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Economy

Japan GDP on track to rebound just 0.5% in January-March

Coronavirus outbreak weakens recovery from sales tax hike

Tourists in masks visit Sensoji temple in Tokyo, one of the capital's busiest attractions. (Photo by Karina Noka) 

TOKYO -- Japan's economy will take longer than first expected to recover from last October's consumption tax hike, with the widening coronavirus outbreak weighing on both exports and consumer spending, economists say.

January-March real gross domestic product will grow at an annualized rate of only 0.5% from the previous quarter, based on the average forecast of 11 private-sector economists surveyed by Nikkei.

This would follow the October-December quarter's 6.3% contraction in government estimates out Monday -- the sharpest in more than five years. Some economists see the risk of a second straight quarter of negative growth in January to March, a streak that would constitute a technical recession.

"Due to factors such as worsening domestic demand in China, Japan's exports and manufacturing activity will sustain a heavy blow," said Yoshiki Shinke, chief economist at the Dai-ichi Life Research Institute.

The virus appears to be slowing the global economy -- especially in epicenter China, which for Japan is a key trading partner on a par with the U.S.

China is also a main source of tourists. Hokkaido's Sapporo Snow Festival, which closed Feb. 11, welcomed 710,000 fewer visitors than a year earlier. The total of 2.02 million marked the lowest level of traffic in the past decade. Visitors from China plunged, owing to its recent ban on overseas group travel. In addition, elementary schools in the city of Sapporo canceled field trips.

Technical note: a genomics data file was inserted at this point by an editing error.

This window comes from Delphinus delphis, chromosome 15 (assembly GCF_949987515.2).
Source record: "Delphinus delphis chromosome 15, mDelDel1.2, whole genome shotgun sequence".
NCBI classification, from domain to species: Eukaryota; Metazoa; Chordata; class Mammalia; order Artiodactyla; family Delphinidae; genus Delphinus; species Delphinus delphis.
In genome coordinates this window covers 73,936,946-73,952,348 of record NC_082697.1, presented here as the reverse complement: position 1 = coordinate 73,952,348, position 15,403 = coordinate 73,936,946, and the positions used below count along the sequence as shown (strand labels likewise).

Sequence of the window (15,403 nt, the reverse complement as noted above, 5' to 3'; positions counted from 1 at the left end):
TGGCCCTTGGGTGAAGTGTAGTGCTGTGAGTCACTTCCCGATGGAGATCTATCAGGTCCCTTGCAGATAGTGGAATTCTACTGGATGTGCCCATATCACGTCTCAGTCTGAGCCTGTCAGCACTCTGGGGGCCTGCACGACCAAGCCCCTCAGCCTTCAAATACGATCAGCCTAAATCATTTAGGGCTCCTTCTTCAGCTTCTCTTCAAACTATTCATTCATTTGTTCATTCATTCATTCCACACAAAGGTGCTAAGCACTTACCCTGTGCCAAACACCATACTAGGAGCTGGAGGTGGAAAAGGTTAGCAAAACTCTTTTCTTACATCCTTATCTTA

Attendance at Japan's Sapporo Winter Festival plunged by over 700,000 owing to the coronavirus outbreak.   © Kyodo

Japan's retail sector counts on the Lunar New Year holiday as a major shopping season. But its hopes were dashed after Chinese authorities imposed the travel ban Jan. 27.

Tax-free sales at three flagship locations of department store operator Isetan Mitsukoshi Holdings fell around 20% compared with 2019's Lunar New Year, which ran from Feb. 4 to Feb. 10. Rival Takashimaya suffered a nearly 15% decline.

Outbound tourism is languishing as well. Leading Japanese travel agency JTB reports a decrease in overseas tours scheduled until around April compared with normal years. This includes not only China, but also other destinations.

Because of the rise in coronavirus patients in Japan, bookings for domestic trips have also started to soften compared with other years, according to JTB.

Tokyo hotel operator Fujita Kanko reports reduced bookings from Chinese travelers. If the status quo holds through April, it would squeeze sales by 1.2 billion yen ($10.9 million) for the full year through December, the company warned.

These developments threaten consumer spending, which contributes over half of GDP. Real private consumption shrank 2.9% on the quarter in the October-December period, after the consumption tax was raised to 10% from 8%. Consumption grew 0.5% in the July-September quarter, thanks to last-minute purchasing.

"Despite the cashless payment points and other stimulus measures, consumption has fallen off," said Taro Saito, executive research fellow at the NLI Research Institute.

The Bank of Japan will likely face pressure to expand its easy-money policy to counter a slowing economy. But some BOJ policymakers believe that the supply crunch brought on by the coronavirus, as well as the erosion in consumer confidence, cannot be resolved by monetary easing.

Additional easing would also have to overcome critics who already say the current ultraloose policy has had major side effects on the financial system.

The Japanese government signed off on a 26 trillion yen stimulus package late last year. The measures were put together in response to a string of natural disasters, as well as to buffer the economy against the trade war and the close of the upcoming Tokyo Olympics. The coronavirus may put pressure on lawmakers to increase spending.

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